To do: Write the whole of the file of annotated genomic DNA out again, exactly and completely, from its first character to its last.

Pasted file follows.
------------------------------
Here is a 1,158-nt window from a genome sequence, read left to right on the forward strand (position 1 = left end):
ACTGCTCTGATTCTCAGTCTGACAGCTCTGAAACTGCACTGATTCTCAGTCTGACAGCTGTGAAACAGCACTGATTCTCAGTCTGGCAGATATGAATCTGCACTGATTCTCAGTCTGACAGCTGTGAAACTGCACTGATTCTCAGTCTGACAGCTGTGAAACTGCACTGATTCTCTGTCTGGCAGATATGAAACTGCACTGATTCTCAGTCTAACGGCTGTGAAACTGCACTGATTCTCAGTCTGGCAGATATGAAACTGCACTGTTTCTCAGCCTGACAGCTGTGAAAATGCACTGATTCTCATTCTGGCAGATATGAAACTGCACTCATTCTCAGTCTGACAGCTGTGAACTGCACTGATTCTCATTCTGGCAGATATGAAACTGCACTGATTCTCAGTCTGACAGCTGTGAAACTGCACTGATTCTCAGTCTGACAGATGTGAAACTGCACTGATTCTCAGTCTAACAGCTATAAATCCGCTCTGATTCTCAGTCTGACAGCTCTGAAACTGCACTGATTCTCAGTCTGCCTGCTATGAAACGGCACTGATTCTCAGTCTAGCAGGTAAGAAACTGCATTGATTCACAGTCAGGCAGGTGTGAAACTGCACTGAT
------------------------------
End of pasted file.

Here is a 1,158-nt window from a genome sequence, read left to right on the forward strand (position 1 = left end):
ACTGCTCTGATTCTCAGTCTGACAGCTCTGAAACTGCACTGATTCTCAGTCTGACAGCTGTGAAACAGCACTGATTCTCAGTCTGGCAGATATGAATCTGCACTGATTCTCAGTCTGACAGCTGTGAAACTGCACTGATTCTCAGTCTGACAGCTGTGAAACTGCACTGATTCTCTGTCTGGCAGATATGAAACTGCACTGATTCTCAGTCTAACGGCTGTGAAACTGCACTGATTCTCAGTCTGGCAGATATGAAACTGCACTGTTTCTCAGCCTGACAGCTGTGAAAATGCACTGATTCTCATTCTGGCAGATATGAAACTGCACTCATTCTCAGTCTGACAGCTGTGAACTGCACTGATTCTCATTCTGGCAGATATGAAACTGCACTGATTCTCAGTCTGACAGCTGTGAAACTGCACTGATTCTCAGTCTGACAGATGTGAAACTGCACTGATTCTCAGTCTAACAGCTATAAATCCGCTCTGATTCTCAGTCTGACAGCTCTGAAACTGCACTGATTCTCAGTCTGCCTGCTATGAAACGGCACTGATTCTCAGTCTAGCAGGTAAGAAACTGCATTGATTCACAGTCAGGCAGGTGTGAAACTGCACTGAT